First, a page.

The California Department of Transportation has awarded more than $190 million to 136 public transportation projects in the state that aim to cut pollution and create more affordable transportation options.
Gov. Gavin Newsom announced the funding approval, which is made possible by the California Climate Investment program.
“More clean and affordable transportation is coming to California, cutting pollution and making it easier for folks to get around,” Newsom said in a news release. “These programs are key to our climate goals – building charging stations, getting more EV buses on the roads, and reducing costs for public transit.”
One of the biggest recipients is LA Metro, which was awarded $52 million to fully electrify bus routes in Los Angeles and the San Fernando Valley.
Funds will be used to purchase and install charging infrastructure in the North San Fernando Valley Transit Corridor.
In Orange County, $9.7 million will be used to build a new fueling station to support 50 hydrogen-powered buses, with the majority of the funding directly benefiting disadvantaged and low-income neighborhoods, the Governor’s Office said.
About $17.5 million will be spent in the San Francisco area to give free transit rides to low-income seniors, youth and people with disabilities.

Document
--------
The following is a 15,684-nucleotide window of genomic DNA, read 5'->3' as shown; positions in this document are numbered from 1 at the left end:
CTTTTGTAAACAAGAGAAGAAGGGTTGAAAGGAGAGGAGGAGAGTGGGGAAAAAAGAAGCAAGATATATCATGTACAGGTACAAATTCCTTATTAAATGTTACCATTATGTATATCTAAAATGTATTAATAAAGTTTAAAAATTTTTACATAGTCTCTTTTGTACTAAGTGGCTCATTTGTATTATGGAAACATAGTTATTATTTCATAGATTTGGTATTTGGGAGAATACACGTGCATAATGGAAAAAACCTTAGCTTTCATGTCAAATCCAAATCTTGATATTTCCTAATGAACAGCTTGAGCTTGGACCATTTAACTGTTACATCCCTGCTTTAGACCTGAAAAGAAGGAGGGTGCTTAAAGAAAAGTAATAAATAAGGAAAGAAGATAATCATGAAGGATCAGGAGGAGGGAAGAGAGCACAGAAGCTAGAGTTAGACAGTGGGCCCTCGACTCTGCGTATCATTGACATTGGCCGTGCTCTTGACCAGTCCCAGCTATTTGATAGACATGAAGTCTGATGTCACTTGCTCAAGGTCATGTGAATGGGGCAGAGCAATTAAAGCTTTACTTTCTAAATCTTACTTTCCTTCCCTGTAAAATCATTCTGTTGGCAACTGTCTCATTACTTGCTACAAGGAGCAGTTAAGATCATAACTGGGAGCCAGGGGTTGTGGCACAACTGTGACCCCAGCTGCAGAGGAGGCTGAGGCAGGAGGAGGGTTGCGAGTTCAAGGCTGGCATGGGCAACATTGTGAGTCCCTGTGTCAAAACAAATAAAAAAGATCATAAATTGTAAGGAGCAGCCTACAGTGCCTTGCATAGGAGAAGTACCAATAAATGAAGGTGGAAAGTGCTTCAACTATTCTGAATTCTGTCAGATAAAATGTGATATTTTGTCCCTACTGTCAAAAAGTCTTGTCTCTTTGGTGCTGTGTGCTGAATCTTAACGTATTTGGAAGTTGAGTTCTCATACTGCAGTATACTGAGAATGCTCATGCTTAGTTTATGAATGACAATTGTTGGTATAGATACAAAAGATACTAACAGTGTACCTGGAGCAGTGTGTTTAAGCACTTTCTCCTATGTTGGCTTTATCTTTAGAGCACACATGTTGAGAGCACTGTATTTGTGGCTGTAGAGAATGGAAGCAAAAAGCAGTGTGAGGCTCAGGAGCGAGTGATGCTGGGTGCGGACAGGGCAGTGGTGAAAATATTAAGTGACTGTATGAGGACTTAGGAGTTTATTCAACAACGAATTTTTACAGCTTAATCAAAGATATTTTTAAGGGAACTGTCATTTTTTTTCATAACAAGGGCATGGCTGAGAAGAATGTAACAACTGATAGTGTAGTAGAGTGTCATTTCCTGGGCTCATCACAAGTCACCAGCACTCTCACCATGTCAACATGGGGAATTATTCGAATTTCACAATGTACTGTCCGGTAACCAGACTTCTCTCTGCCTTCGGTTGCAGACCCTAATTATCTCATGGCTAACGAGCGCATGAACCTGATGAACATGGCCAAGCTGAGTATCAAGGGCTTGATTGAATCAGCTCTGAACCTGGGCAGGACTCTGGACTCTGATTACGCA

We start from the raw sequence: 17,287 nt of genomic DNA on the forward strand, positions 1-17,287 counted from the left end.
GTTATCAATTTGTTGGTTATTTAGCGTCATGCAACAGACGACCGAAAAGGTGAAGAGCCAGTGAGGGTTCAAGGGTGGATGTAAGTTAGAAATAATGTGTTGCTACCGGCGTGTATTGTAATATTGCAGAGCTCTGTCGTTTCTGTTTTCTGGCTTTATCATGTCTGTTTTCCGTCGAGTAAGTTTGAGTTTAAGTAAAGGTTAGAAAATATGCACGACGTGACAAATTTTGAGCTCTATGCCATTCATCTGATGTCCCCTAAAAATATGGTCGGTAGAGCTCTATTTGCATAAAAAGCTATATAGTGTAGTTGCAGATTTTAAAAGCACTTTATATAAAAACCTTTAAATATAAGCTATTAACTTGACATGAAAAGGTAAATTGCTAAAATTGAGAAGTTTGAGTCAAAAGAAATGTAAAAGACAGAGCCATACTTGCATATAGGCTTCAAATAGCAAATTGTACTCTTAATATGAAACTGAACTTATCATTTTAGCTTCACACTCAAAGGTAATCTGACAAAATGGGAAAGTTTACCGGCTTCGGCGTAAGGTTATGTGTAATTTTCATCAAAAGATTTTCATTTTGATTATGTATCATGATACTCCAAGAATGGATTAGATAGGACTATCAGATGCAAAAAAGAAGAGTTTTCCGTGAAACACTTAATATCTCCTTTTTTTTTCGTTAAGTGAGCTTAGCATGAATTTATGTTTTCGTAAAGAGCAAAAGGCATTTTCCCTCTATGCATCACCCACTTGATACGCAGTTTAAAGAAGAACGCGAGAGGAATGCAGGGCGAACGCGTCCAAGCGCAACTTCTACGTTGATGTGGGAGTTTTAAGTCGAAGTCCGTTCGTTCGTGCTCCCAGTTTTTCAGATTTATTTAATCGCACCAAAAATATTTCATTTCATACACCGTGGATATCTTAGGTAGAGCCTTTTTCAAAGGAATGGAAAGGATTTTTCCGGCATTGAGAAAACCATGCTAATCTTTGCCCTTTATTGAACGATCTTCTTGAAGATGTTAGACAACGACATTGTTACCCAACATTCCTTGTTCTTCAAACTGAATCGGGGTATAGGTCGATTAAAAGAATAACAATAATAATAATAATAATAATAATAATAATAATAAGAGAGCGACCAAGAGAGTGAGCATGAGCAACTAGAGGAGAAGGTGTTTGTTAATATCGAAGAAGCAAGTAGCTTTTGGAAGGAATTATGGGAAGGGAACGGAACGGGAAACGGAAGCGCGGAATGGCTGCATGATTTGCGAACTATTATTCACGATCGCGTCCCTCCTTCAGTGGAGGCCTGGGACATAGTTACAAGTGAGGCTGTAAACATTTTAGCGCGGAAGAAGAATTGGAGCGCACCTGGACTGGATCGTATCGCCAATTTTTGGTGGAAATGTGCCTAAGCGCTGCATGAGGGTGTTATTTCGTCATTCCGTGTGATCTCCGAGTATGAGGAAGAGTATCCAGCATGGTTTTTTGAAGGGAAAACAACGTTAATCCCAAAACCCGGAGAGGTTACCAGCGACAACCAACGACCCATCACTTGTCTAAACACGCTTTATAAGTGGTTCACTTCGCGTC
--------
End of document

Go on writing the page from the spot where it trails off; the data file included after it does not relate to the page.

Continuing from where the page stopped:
A pilot program with Metrolink will provide free passes for secondary, college and university students, which officials hope will attract new riders and turn occasional rail riders into regulars. That program was awarded about $4 million.
Free or reduced fare programs are among the biggest initiatives of California’s Low Carbon Transit Operations Program. This year alone, 31 projects to provide free or reduced transit options have received some funding through the program.
In addition to construction projects and pilot programs in the major California cities, the state has also awarded some cash to create a new bus route through an underserved community in the southern part of Fresno, and about a half-million dollars will be used to install electric chargers and convert a fleet of buses into zero-emissions vehicles in rural Butte County.
For more information about the projects across the state that have been awarded funding, click here.